Tent Lovers Anonymous

On sunny days, Cassia Sari sets up a spot underneath the large tent on the main quad. If she’s lucky, she secures a table where the shadow parts enough for her to sit in the sun.

“I usually try to go to the big metal one because it overlooks Wilson Library, so I can see how beautiful the campus is,” Sari said. “I don’t think it really distracts from the beauty of the campus.”

Not only does Sari disagree that the tents interfere with the campus’ beauty, she thinks they’re essential to keeping students safe. Also, Sari thinks studying there is better than sitting in the fluorescent flooded rooms in a packed library.

While the tents work best in warm weather, even on a cold, rainy day, Sari can be found underneath a side tent by Murphey Hall.

“It just depends on the way that you’re looking at it,” Sari said.

Rough and Tumble

In late January, on-campus students returned from a long weekend to a frightening sight; the tents had fallen.

Winter storm Izzy had blown through Chapel Hill, dumping snow and ice everywhere it went. The buildup proved too much for the tents to bear; they collapsed in droves all across campus.

For weeks, students walked past study station graveyards: broken canvas scattered around overturned tables and chairs. Some thought it meant the end of the tents.

Construction workers were soon spotted rebuilding the spaces. A few tents were brushed free of debris and reinstalled. Others had to be reordered after the snow ripped them apart.

Stephanie Berrier, the interim director of marketing and communications for the UNC Facilities Department, said the tents were not built to withstand adverse weather. Though subject to fire and safety codes, the tents are temporary.

To each, their own

To Sam Dalsheimer, the outdoor seating areas are “pretty okay.” He sits in the enclosed tents behind Lenoir Hall eating Mediterranean Deli spinach and chickpeas when the weather is too cold or rainy.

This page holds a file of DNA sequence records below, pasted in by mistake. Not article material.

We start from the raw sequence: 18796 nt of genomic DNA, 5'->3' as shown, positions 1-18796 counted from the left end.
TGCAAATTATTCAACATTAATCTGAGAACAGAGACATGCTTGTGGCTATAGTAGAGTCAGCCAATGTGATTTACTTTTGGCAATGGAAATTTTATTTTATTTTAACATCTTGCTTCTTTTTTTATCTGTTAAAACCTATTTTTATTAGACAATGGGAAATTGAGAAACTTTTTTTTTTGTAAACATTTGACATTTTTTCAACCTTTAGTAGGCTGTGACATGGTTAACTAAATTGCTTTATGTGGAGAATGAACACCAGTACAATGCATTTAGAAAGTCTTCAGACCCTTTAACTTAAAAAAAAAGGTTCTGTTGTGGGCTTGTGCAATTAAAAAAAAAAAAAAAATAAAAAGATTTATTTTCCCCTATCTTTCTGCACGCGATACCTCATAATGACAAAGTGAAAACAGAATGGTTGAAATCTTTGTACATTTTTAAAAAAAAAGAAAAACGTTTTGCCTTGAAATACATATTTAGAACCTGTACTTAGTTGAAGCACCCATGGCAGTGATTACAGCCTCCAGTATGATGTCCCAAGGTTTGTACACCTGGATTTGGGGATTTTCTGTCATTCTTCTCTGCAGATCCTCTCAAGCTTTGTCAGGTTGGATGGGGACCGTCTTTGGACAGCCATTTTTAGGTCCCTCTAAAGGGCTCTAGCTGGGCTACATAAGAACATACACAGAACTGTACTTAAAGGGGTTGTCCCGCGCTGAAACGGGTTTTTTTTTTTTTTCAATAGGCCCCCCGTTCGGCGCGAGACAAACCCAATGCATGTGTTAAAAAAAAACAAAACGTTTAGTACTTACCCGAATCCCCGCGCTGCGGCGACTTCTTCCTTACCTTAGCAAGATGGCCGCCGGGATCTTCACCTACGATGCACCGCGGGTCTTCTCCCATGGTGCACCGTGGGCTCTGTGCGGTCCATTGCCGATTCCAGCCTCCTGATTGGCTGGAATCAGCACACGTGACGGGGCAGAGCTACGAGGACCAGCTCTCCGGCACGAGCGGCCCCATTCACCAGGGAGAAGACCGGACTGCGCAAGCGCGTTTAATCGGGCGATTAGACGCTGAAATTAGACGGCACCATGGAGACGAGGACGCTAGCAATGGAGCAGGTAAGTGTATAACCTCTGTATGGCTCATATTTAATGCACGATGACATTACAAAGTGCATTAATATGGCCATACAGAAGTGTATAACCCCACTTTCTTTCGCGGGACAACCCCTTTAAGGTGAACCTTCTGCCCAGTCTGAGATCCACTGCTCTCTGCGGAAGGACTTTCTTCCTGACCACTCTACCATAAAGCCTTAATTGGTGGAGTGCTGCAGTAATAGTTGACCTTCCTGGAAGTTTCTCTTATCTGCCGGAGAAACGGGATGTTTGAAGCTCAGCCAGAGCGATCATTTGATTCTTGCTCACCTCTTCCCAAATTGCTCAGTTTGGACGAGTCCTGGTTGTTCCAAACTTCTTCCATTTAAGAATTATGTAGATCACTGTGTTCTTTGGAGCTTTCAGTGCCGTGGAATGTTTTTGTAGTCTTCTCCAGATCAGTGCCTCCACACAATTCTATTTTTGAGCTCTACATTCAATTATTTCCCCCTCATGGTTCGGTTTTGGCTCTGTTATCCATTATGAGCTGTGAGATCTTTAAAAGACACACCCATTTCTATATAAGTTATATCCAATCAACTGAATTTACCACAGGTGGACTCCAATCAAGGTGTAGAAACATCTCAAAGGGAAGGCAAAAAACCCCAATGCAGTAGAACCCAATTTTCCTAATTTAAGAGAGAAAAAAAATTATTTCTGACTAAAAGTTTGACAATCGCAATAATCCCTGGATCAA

“They’re very nice when it’s raining, but that’s about it,” he said.

Sam prefers eating in the tents to eating inside the dining halls, where students sit elbow-to-elbow without masks. A big reason for Sam’s habits is his 1-year-old daughter, Margot, who he wants to keep safe as the pandemic continues. 

Hope for the future

For many students, the end of the tents would mean the end of the pandemic. Stop Zoom classes, end the mask mandate and take down the tents.

Hannah Kaufman, a sophomore, was on campus for a few weeks before the university closed residence halls in the fall of 2020. She hardly remembers a time before the tents. Although she has used the seating areas to study with friends, she’s ready to see them go.

“Of course, COVID is not anywhere near done, but I think for me the tent is a reminder of the really stressful, restrictive semester that I had last year,” Kaufman said.

Pack it up

The end might be closer than she thinks. Although mask mandates are indefinite and Zoom is ever-present, the tents will officially be removed after Spring Commencement, according to Berrier.

Kaufman imagines what the quad must look like when the tents come down. It’s the image she’s seen on advertisements for UNC, ones that don’t include masks, social distancing, or giant canvas tents. The open quad was covered with students, everyone exactly where they were supposed to be.

“I’ve seen beautiful pictures of the quad from years ago on a summer day. Everyone’s sitting outside talking with their friends in little groups,” she said. “I guess I’m just kind of hoping for that.”


Edited by George Adanuty and Tajahn Wilson